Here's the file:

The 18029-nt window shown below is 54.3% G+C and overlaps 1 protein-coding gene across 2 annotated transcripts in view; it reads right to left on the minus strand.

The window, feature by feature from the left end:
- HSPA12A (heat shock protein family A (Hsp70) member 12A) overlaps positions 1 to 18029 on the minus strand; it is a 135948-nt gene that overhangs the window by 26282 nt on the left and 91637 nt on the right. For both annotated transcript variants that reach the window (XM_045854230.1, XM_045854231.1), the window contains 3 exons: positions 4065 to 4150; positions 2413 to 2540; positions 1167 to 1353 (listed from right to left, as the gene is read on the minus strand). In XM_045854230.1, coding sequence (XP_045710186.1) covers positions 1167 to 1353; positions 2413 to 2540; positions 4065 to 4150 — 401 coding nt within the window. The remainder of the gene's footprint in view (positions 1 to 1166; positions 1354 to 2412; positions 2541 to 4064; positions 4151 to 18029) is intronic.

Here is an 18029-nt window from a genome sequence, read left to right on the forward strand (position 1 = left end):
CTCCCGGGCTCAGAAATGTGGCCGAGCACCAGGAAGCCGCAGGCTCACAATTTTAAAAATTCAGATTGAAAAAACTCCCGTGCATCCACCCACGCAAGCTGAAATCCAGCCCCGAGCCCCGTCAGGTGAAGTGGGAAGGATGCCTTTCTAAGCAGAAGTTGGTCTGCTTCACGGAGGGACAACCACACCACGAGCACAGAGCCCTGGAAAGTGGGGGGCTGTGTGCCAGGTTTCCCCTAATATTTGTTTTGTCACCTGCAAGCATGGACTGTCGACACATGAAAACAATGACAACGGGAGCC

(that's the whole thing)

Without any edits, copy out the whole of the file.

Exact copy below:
The 18029-nt window shown below is 54.3% G+C and overlaps 1 protein-coding gene across 2 annotated transcripts in view; it reads right to left on the minus strand.

The window, feature by feature from the left end:
- HSPA12A (heat shock protein family A (Hsp70) member 12A) overlaps positions 1 to 18029 on the minus strand; it is a 135948-nt gene that overhangs the window by 26282 nt on the left and 91637 nt on the right. For both annotated transcript variants that reach the window (XM_045854230.1, XM_045854231.1), the window contains 3 exons: positions 4065 to 4150; positions 2413 to 2540; positions 1167 to 1353 (listed from right to left, as the gene is read on the minus strand). In XM_045854230.1, coding sequence (XP_045710186.1) covers positions 1167 to 1353; positions 2413 to 2540; positions 4065 to 4150 — 401 coding nt within the window. The remainder of the gene's footprint in view (positions 1 to 1166; positions 1354 to 2412; positions 2541 to 4064; positions 4151 to 18029) is intronic.

Here is an 18029-nt window from a genome sequence, read left to right on the forward strand (position 1 = left end):
CTCCCGGGCTCAGAAATGTGGCCGAGCACCAGGAAGCCGCAGGCTCACAATTTTAAAAATTCAGATTGAAAAAACTCCCGTGCATCCACCCACGCAAGCTGAAATCCAGCCCCGAGCCCCGTCAGGTGAAGTGGGAAGGATGCCTTTCTAAGCAGAAGTTGGTCTGCTTCACGGAGGGACAACCACACCACGAGCACAGAGCCCTGGAAAGTGGGGGGCTGTGTGCCAGGTTTCCCCTAATATTTGTTTTGTCACCTGCAAGCATGGACTGTCGACACATGAAAACAATGACAACGGGAGCC